How You Can Support A Loved One In A Toxic Relationship Without Alienating Them

Does your friend or family member seem like they are always at odds with their significant other? If your loved one is in a toxic relationship, you may be wondering how you can show your support without alienating them or coming across as critical. The first step is to identify the subtle and not-so-subtle signs that your loved one is in a trauma-bonded or toxic relationship. According to relationship therapist Jor-El Caraballo (via Healthline) if your loved one is in a toxic relationship they may feel constantly drained of energy and happiness when they are around their significant other. They might always be competing with their partner instead of supporting each other, communicating ineffectively (yelling, sarcasm, snide remarks), holding on to grudges, being dishonest and disrespectful, or feeling like they are always walking on eggshells around each other.

Clinical psychologist and author of "Joy from Fear," Dr. Carla Marie Manly told Healthline that in order for toxic relationships to become healthy, both partners must want to take steps toward change: "If only one partner is invested in creating healthy patterns, there is — unfortunately — little likelihood that change will occur," Dr. Manly says. Supporting your loved one without judging them for staying in a toxic relationship will demonstrate your value as a trusted and empathetic friend or family member. Your gentle advice and active listening can help them improve their situation and provide them with the space and respect they need to improve their relationship or decide to leave it.

Don't judge your loved one or their relationship

Judging or criticizing your loved one for being in a toxic relationship is one of the worst things you can do and will only serve to alienate them from you. There are numerous reasons why someone might stay with the person they are in a relationship with — from having kids or religious and cultural reasons to financial concerns or being scared of being alone. You simply can never know the full dynamic at play in someone else's relationship. Therefore, make sure what you are expressing to your loved one comes from a place of love and not judgment. You may also want to second-guess gossiping with others about your loved one's situation — there's a good chance it will leak out and you may do irreparable damage to your relationship with that friend or family member.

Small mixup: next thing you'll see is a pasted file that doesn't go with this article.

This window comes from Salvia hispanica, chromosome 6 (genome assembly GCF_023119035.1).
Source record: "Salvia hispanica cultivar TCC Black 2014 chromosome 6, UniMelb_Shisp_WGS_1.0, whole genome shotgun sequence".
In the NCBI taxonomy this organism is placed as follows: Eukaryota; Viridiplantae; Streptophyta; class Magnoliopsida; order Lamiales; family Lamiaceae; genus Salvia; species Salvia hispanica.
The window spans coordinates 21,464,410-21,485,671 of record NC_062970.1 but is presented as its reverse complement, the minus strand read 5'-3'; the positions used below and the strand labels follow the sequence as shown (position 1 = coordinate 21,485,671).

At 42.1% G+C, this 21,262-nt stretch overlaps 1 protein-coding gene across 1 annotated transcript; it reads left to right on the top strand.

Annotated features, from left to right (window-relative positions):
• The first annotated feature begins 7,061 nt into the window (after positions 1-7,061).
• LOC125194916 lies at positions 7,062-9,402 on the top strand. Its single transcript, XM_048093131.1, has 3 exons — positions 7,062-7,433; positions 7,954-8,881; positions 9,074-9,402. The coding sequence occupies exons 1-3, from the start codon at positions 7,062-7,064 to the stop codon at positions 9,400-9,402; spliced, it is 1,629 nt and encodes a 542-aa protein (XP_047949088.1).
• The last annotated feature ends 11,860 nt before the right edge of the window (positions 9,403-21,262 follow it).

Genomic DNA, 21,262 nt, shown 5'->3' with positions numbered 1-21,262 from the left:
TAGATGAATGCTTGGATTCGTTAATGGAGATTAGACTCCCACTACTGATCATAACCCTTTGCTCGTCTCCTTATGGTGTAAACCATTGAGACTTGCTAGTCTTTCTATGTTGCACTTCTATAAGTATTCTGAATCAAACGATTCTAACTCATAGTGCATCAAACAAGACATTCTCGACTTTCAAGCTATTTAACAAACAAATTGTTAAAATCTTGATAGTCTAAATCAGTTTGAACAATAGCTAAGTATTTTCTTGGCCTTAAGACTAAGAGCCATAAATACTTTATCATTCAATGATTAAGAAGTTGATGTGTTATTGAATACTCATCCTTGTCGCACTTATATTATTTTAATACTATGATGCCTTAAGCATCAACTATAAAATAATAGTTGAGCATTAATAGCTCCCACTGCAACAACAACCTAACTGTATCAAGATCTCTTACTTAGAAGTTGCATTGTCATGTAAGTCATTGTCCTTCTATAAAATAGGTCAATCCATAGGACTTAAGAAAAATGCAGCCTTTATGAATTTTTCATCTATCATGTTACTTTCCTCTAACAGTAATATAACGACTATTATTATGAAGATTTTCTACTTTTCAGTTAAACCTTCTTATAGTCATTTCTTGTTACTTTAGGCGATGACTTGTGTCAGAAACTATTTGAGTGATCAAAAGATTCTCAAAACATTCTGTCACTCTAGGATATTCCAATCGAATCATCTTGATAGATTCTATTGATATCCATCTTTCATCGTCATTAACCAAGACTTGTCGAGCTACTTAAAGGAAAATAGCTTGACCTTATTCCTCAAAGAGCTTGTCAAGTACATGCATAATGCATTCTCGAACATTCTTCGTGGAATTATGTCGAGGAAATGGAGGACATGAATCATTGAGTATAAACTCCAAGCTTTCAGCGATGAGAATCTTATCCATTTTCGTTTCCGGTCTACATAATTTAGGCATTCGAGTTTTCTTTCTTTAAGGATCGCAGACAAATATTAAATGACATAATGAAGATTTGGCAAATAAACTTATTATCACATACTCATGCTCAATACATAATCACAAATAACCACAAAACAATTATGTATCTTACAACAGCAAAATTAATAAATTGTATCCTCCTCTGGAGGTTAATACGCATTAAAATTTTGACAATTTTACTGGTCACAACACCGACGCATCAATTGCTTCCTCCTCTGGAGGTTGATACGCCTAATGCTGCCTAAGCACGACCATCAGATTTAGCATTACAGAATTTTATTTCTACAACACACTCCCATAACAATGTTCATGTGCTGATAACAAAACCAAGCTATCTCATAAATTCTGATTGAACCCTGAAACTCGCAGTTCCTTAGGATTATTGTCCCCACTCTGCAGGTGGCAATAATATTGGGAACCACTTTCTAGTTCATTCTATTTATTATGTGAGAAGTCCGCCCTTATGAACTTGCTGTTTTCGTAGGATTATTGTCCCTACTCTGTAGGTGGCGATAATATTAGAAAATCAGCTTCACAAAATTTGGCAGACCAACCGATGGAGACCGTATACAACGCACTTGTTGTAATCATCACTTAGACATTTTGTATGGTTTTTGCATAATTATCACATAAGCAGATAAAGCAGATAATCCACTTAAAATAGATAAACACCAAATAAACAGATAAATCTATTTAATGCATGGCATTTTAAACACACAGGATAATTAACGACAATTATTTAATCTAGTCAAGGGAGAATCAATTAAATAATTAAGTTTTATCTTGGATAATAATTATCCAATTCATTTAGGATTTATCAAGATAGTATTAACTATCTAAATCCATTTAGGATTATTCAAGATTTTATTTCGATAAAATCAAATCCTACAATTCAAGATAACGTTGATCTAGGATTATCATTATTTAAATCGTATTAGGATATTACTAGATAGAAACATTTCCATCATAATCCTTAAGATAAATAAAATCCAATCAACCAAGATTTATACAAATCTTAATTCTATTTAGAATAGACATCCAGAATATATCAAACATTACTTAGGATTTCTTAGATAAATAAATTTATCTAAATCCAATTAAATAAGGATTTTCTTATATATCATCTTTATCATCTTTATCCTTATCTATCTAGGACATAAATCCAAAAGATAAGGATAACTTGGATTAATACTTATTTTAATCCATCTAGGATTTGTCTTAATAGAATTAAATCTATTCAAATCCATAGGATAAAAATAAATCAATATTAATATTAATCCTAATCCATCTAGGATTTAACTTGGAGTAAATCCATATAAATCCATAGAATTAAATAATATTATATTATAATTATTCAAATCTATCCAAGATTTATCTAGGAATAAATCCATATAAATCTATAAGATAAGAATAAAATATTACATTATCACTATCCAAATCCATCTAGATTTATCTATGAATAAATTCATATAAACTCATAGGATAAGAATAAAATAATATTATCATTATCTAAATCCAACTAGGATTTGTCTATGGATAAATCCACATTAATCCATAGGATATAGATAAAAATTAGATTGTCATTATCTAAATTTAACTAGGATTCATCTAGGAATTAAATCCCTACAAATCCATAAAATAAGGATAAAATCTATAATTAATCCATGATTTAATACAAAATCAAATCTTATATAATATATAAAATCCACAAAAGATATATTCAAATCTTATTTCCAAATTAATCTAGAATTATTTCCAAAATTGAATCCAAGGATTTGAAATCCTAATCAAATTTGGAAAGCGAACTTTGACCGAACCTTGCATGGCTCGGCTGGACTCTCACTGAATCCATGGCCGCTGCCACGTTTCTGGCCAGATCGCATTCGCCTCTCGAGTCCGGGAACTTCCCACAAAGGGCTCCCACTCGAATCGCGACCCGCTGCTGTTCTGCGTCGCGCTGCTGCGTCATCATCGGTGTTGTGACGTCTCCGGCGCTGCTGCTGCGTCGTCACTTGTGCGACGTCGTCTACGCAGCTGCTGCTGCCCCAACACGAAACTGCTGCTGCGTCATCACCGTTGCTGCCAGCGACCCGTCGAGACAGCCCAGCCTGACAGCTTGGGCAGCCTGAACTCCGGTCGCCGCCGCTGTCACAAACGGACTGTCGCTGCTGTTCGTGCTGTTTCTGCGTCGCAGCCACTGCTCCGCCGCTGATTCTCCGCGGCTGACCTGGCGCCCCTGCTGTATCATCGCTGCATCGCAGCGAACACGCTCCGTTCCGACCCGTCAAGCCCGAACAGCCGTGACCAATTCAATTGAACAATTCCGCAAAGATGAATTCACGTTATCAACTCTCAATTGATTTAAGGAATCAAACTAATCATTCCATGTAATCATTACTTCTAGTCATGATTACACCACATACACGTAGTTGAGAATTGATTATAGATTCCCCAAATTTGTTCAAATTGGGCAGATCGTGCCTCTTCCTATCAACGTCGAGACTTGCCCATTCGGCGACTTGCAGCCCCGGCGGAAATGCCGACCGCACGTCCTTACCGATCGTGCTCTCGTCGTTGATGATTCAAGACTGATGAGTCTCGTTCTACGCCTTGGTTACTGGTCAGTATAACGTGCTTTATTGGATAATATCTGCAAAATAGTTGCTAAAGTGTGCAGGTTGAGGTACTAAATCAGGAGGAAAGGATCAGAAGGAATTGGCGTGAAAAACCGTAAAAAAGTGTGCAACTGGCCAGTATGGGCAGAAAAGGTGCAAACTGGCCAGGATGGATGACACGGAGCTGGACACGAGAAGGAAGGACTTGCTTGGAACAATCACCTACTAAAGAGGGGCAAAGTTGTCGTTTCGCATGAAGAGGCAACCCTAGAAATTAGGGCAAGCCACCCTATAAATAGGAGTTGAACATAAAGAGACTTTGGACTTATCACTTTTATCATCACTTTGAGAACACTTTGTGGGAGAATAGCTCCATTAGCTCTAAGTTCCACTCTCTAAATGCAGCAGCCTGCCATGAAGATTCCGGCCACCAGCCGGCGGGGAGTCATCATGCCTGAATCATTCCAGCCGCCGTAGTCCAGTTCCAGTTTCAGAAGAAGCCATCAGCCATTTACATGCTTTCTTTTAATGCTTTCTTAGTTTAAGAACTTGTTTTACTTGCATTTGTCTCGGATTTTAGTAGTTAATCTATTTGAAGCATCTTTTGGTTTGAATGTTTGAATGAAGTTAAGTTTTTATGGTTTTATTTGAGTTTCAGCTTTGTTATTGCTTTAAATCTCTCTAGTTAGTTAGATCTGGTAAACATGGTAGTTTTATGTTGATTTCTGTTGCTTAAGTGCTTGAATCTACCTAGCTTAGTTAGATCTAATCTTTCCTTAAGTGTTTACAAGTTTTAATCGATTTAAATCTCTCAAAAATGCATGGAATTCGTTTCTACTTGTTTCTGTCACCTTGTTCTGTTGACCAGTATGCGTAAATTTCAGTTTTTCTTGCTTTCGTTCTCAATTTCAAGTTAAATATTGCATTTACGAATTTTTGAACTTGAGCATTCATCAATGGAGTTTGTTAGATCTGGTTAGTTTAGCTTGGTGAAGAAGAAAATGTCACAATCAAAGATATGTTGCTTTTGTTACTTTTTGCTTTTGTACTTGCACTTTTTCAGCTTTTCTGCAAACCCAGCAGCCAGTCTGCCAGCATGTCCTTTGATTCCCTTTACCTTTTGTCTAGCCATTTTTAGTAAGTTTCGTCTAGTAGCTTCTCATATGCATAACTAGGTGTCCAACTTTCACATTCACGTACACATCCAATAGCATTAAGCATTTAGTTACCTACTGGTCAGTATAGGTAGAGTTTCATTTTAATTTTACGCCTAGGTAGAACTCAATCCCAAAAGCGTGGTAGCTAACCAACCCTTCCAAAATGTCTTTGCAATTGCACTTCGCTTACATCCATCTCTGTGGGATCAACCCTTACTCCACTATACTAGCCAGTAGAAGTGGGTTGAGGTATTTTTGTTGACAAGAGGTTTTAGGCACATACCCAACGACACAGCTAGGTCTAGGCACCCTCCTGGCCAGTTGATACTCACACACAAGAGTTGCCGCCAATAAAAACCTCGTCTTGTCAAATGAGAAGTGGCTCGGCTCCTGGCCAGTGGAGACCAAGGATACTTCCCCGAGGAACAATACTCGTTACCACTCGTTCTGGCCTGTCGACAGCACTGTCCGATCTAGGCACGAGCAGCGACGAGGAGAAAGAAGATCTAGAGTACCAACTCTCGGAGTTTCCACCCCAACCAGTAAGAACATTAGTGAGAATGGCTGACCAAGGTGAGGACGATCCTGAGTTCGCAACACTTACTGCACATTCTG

Don't be shocked or put off by your loved one's indecision — choosing whether to stay or leave a toxic relationship is something only they can decide. Let them know that you will support them in their decision no matter what. If they decide to work on the relationship, there are professional resources (discussed further in this article) that may help them.

Be patient and listen intently

Sometimes your loved one just needs a shoulder to cry on. You don't always have to provide the answers — your quiet support and understanding can make all the difference. Admitting you are in a toxic relationship is not an easy feat, so when your friend or family member comes to you, avoid interrupting, asking intrusive questions, or trying to pacify them. They may not necessarily be seeking opinions and instead, simply need to vent their emotions. Showing empathy by trying to understand what your loved one is feeling and not making assumptions as to what course of action they want to take in their relationship will reassure them that you are someone they can lean on.

After listening intently to your loved one, you can offer some kind words, such as "I'm here for you," and "Thank you for trusting me with this," but there are some cliche phrases you may want to avoid. For instance, according to Manhattan-based psychiatrist Dr. Grant Brenner (via Women's Health), avoid saying "I know how you feel," since it may come off as you trivializing their relationship issues and/or impending breakup. "Even if, intellectually, your friend knows she's not the first person in the world to suffer a heartache, right now all she is thinking about is her situation," said Dr. Brenner. So instead of seemingly dismissing her relationship problems as commonplace, try saying something like, "What you are going through sounds so difficult. How are you feeling?"

Be honest, but not brutally